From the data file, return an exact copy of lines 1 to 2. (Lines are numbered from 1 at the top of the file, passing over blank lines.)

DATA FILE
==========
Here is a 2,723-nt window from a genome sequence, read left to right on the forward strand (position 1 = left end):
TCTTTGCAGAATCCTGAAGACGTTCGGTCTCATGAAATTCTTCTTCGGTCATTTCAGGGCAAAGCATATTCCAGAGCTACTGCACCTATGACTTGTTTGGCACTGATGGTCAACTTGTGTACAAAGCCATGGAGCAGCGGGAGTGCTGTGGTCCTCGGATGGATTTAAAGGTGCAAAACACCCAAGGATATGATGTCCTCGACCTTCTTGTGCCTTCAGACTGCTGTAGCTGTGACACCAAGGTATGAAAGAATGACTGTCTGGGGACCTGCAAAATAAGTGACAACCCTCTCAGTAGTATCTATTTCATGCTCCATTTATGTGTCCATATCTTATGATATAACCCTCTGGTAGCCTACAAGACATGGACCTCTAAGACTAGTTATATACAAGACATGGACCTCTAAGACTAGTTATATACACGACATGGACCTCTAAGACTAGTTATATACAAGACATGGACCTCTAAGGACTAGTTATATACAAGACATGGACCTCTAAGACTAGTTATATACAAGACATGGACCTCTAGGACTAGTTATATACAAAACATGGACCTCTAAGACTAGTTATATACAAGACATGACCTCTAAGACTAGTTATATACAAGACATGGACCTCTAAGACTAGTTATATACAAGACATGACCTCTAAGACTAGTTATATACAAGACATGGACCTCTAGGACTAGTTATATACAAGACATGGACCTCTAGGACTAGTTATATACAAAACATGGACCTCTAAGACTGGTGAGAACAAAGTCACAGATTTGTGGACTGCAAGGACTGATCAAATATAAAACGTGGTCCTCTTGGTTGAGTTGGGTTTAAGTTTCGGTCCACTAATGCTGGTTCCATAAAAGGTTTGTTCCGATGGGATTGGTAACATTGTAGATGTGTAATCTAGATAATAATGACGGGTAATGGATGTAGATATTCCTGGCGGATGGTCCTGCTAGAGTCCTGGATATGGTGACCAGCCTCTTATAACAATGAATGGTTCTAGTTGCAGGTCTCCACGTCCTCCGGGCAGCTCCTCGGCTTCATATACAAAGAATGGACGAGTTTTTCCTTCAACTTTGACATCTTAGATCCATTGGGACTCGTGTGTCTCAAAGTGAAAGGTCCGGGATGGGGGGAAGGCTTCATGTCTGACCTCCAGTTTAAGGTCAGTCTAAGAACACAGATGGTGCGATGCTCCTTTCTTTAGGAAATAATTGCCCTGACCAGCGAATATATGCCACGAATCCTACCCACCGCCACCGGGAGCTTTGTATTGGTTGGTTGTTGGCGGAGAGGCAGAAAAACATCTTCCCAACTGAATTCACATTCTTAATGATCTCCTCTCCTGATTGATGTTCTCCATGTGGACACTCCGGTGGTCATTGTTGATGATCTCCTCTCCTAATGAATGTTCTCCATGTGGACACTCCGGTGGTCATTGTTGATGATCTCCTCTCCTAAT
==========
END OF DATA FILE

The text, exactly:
Here is a 2,723-nt window from a genome sequence, read left to right on the forward strand (position 1 = left end):
TCTTTGCAGAATCCTGAAGACGTTCGGTCTCATGAAATTCTTCTTCGGTCATTTCAGGGCAAAGCATATTCCAGAGCTACTGCACCTATGACTTGTTTGGCACTGATGGTCAACTTGTGTACAAAGCCATGGAGCAGCGGGAGTGCTGTGGTCCTCGGATGGATTTAAAGGTGCAAAACACCCAAGGATATGATGTCCTCGACCTTCTTGTGCCTTCAGACTGCTGTAGCTGTGACACCAAGGTATGAAAGAATGACTGTCTGGGGACCTGCAAAATAAGTGACAACCCTCTCAGTAGTATCTATTTCATGCTCCATTTATGTGTCCATATCTTATGATATAACCCTCTGGTAGCCTACAAGACATGGACCTCTAAGACTAGTTATATACAAGACATGGACCTCTAAGACTAGTTATATACACGACATGGACCTCTAAGACTAGTTATATACAAGACATGGACCTCTAAGGACTAGTTATATACAAGACATGGACCTCTAAGACTAGTTATATACAAGACATGGACCTCTAGGACTAGTTATATACAAAACATGGACCTCTAAGACTAGTTATATACAAGACATGACCTCTAAGACTAGTTATATACAAGACATGGACCTCTAAGACTAGTTATATACAAGACATGACCTCTAAGACTAGTTATATACAAGACATGGACCTCTAGGACTAGTTATATACAAGACATGGACCTCTAGGACTAGTTATATACAAAACATGGACCTCTAAGACTGGTGAGAACAAAGTCACAGATTTGTGGACTGCAAGGACTGATCAAATATAAAACGTGGTCCTCTTGGTTGAGTTGGGTTTAAGTTTCGGTCCACTAATGCTGGTTCCATAAAAGGTTTGTTCCGATGGGATTGGTAACATTGTAGATGTGTAATCTAGATAATAATGACGGGTAATGGATGTAGATATTCCTGGCGGATGGTCCTGCTAGAGTCCTGGATATGGTGACCAGCCTCTTATAACAATGAATGGTTCTAGTTGCAGGTCTCCACGTCCTCCGGGCAGCTCCTCGGCTTCATATACAAAGAATGGACGAGTTTTTCCTTCAACTTTGACATCTTAGATCCATTGGGACTCGTGTGTCTCAAAGTGAAAGGTCCGGGATGGGGGGAAGGCTTCATGTCTGACCTCCAGTTTAAGGTCAGTCTAAGAACACAGATGGTGCGATGCTCCTTTCTTTAGGAAATAATTGCCCTGACCAGCGAATATATGCCACGAATCCTACCCACCGCCACCGGGAGCTTTGTATTGGTTGGTTGTTGGCGGAGAGGCAGAAAAACATCTTCCCAACTGAATTCACATTCTTAATGATCTCCTCTCCTGATTGATGTTCTCCATGTGGACACTCCGGTGGTCATTGTTGATGATCTCCTCTCCTAATGAATGTTCTCCATGTGGACACTCCGGTGGTCATTGTTGATGATCTCCTCTCCTAAT